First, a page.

Australia — GRAZING properties south of Jericho in Central West Queensland have again been hit by bushfires following electrical storms with little rain passing through on Thursday and Saturday afternoons.
Local landholder Robyn Adams said a lightening strike in wattle country in Joycedale on Thursday evening ignited a blaze that was discovered Friday afternoon.
“It quickly burnt south west jumping well cleared roads and the old Blackall Jericho railway track,” Mrs Adams said.
“Over 20 volunteer fire fighters worked through the night and next day, bringing the blaze under control early Saturday evening.”
The Narbethong house was protected and the backburning of the Jericho Blackall Road held its westward and northward spread. A power line recently cleared by Ergon was back burnt off to halt its aggressive southward advance.
“Over 40,000 acres were blackened across more than five properties – Lancevale, Stratford, Narbethong, Dog Holes, Joycedale and others,” Mrs Adams said.
“A further electrical storm on Saturday afternoon started separate fires on Ryandale, Rosemont and Hiddenvale south west of Jericho.
“Exhausted crews supported by fresh volunteers then worked through Saturday night to bring these fresh blazes under control without loosing too many more acres.”
Ashley Adams of Goonadoo Brigade around Yalleroi came from the many days on the large Neverfail/ Helenvale/Sydenham/Winooka fire to effectively and quickly bring the Ryandale fire under control. Ian Coveney whod spent days on surrounding fires backburning and grading then had to fight his own Rosemont fire through Saturday night and Sunday.”
Mop-up burning continues to clear remaining internal wattle and spinifex patches, and patrols along the fire breaks monitor the containment of the dying fires.
There has been extensive damage to fences, lost pasture and melted poly pipes, troughs and tanks. However, at this stage there are no reported stock losses.
“These fresh 50,000 acres blackened over the four days, join whats now more than 50 grazing properties in the southern Desert Uplands that have a collective burnout in excess of a 100,000 acres during the last fortnight,” Mrs Adams said.
“With graders, fire-fighters and backburners working day and night, many are now exhausted. Still, the monitoring the many kilometres of firebreaks with mop-up units must continue, as high early afternoon temperatures generate whirly winds and pipes that can too quickly carry ciders across these wide breaks on to unburnt areas and start the process all over again.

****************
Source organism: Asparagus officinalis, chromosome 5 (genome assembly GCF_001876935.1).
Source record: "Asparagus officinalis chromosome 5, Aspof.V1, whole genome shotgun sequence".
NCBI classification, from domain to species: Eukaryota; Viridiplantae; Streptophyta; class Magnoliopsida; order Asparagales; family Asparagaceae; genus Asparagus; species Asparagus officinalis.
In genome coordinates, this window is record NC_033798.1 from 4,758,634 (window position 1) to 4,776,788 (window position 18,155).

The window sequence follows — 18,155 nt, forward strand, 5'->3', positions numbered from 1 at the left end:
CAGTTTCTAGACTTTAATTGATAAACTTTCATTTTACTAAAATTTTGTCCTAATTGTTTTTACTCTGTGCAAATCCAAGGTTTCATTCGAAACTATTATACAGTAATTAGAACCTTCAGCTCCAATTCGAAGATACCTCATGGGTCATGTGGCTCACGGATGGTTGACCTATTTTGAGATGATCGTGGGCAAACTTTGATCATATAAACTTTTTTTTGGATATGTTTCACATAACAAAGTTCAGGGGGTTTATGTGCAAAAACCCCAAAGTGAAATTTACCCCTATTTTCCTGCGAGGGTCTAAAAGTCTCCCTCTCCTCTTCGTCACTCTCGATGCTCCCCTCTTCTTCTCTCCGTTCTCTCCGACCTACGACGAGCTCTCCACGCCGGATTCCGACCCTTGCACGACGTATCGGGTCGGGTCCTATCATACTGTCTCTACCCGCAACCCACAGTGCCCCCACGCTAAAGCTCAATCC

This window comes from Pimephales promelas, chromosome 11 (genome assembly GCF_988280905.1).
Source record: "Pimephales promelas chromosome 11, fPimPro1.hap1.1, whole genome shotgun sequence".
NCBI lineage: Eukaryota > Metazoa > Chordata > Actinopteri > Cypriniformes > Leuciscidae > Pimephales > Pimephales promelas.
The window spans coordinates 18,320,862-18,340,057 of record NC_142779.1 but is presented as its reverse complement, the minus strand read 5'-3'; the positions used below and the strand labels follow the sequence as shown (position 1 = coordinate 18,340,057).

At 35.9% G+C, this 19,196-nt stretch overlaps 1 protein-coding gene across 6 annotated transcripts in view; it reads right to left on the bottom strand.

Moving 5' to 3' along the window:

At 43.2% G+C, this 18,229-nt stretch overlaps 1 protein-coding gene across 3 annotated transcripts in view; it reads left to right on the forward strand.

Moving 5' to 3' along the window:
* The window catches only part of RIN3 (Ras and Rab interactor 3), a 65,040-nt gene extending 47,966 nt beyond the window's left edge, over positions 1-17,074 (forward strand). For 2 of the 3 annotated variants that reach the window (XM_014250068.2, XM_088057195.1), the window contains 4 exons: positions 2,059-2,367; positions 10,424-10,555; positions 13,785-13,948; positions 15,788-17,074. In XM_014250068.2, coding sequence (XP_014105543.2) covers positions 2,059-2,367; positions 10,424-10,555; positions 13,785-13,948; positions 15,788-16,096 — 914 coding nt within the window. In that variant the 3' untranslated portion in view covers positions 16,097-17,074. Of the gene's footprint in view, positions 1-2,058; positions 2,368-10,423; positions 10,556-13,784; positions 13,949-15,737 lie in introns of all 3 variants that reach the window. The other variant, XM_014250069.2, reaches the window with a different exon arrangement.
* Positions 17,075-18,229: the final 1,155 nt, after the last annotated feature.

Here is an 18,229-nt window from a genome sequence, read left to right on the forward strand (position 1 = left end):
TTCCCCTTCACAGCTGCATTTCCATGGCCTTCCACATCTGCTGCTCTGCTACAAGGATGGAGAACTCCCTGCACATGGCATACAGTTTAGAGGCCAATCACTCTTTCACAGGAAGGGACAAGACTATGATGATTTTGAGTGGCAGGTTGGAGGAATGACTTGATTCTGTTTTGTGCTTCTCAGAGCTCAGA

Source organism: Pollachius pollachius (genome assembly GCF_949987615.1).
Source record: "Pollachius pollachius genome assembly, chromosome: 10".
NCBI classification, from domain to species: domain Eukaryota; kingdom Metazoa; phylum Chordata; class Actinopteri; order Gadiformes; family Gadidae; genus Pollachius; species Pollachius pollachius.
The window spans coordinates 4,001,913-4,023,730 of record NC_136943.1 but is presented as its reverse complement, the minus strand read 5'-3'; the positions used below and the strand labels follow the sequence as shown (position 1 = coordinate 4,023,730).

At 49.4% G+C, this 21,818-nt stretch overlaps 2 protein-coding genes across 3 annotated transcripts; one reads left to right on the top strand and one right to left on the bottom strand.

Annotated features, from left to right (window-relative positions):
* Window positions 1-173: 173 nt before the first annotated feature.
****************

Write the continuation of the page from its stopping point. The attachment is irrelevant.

“Many of the volunteer brigade officers and fire fighters have now been fighting fires for up to 12 days, in at times quite stressful situations with walls of fire overcoming very wide breaks.
“The exhaustion issue is now compounded by the expected coming high temperatures and its inherent fire risk keeping them all on alert. Any afternoon thunder storms will be carefully watched for lightening strikes and then rising smoke.”
The NAFI (Northern Australian Fire Information) website is a now an integrated and critical warning and communication tool for these fires, with landholders accessing its hotspot mapping data 24/7.
“Lightening trails on the weatherzone radar site and its 18 hour loop are also essential viewing after the passing of a thunderstorm to see the locales, intensity and order of rain and lightening strikes,” Mrs Adams said.
“For this part of the Desert Uplands, the heavy body of native grasses from the previous good wet seasons now long and dry from the frosty cold winter has made for easy fire spread, good fuel and spectacular rising white plumes of smoke.
“Many of the areas recently torched are uncleared, thick with wattles and yellow jacket trees that burn hot and strong. Sometimes exploding on ignition, these fierce fast firestorms send enormous rolling black plumes heavenward.
“Some excessive breaks did not hold these firestorms, so property owners and fire brigade officers then urgently reconvened, and subsequent plans agreed. Forward breaks were widened with backburning of these and eventually they were bought under control.
“To date, these wildfires are not as bad as last years, with the fire activity not as extensive north of Jericho through the middle of the Desert Uplands.
“Also many of the areas being hit have had showers lately, so the subsoil moisture means the recovery of grasses and plants will be quicker. All are hoping for good soaking rains without electric energy to assist and promote the regenerative process.
“For those beef producers completely or substantially burnt out, their cattle are being mustered, moved off and where opportune sold.
“With that subsoil moisture, there will shortly be fresh green pick. Again, landholders need to be vigilant, proactive and strategic and ensure heavy grazing pressure on this new growth does not damage their pastures.
“Conversely, later grazing pressure is required in an attempt to reduce the fuel load of these unpalatable native grasses, in preparedness for a repetition with the following early summers dry electric storms. Meanwhile there are hundreds of kilometres of fencing to be replaced and repaired.” The failure was in the forest areas.Advertisement
Following a 10-year strategy, ACT fire managers have created a mosaic across the landscape of different fuel levels, burning at every opportunity.
But forests have been too wet to burn this spring and the past two summers.
A network of 500 fire trails and strategic burns along the north-west urban edge, heavy grazing and extra grass slashing will create a fortress for the territory which forecasters say faces a higher than average risk this summer.
After a fire-fuelled tornado in January 2003 killed four Canberrans and frightened thousands more, CSIRO fire expert Phil Cheney told the subsequent inquiry the fire’s penetration into urban areas under extreme conditions did not reflect a failure of fuel management on the urban interface.